Not ready to stop working from home? Top tips to beat office anxiety

76% of office workers do not wish to return to the office full-time.

1/19/2022 4:20:00 PM

With the government announcing the end of WFH guidance, it's time for many to go back to the office - but many are understandably anxious about the prospect.

76% of office workers do not wish to return to the office full-time.

, and an inability to separate work and leisure – which is having an impact on mental health.Returning to the office may have some benefits – not least the increased human contact and levels of interaction. Also, many people won’t have a choice in the matter. If the bosses say you have to go back, you have to go back.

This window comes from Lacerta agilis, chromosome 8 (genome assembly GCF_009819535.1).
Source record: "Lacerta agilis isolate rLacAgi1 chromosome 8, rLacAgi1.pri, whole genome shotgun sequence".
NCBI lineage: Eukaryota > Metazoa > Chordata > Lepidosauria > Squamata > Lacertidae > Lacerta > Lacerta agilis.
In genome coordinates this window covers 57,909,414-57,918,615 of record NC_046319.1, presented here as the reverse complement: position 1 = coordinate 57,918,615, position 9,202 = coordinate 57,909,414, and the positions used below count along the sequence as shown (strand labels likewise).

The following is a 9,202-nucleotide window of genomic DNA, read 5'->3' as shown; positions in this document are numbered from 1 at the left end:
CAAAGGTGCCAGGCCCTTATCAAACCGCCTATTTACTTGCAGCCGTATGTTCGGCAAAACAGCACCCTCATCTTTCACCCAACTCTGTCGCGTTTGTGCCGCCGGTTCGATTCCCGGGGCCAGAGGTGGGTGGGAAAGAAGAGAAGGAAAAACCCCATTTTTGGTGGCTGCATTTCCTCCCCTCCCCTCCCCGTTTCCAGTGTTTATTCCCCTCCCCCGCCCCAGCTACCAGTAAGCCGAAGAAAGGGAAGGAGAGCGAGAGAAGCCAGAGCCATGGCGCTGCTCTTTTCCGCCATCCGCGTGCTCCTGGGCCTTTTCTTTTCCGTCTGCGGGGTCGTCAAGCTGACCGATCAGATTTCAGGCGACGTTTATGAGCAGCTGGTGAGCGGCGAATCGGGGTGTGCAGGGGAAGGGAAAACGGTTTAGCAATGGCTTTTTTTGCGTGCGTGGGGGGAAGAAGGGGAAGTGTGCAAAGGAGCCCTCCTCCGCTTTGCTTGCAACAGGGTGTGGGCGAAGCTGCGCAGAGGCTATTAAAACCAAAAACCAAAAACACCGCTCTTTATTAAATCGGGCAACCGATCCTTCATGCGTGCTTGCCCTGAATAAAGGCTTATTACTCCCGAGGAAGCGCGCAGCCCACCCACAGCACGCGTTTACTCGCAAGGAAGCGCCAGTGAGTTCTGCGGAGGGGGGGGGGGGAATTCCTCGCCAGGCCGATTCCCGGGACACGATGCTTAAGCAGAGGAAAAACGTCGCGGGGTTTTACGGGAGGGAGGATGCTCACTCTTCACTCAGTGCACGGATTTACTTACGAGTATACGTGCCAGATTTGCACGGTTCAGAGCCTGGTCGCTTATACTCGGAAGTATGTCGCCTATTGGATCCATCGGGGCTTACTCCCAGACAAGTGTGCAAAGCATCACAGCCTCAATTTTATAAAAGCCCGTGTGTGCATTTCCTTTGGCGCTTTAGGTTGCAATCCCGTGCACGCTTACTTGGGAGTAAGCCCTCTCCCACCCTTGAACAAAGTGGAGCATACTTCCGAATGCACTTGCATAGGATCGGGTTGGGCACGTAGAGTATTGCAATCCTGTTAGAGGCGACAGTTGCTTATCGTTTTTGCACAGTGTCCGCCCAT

So, what can you do if you’re feeling particularly anxious about returning to the office?Employee wellbeing experts, Oak Engage and behavioural psychologist at Durham University, Dr Mario Weick, have shared their top tips on beating that return to work anxiety, and above all improving happiness as the world starts to open up again.

Read more: Metro »

Politics live: Ministers prepare for release of 'stomach churning' Sue Gray report after end of police's partygate investigation

Politics Hub brings you the latest political news, insight and analysis from the Sky News team in Westminster. Boris Johnson is waiting for the publication of the Sue Gray report after the police investigation into partygate concluded. Read more >>

No way… why work from an office? To line up the Tory real state office owners?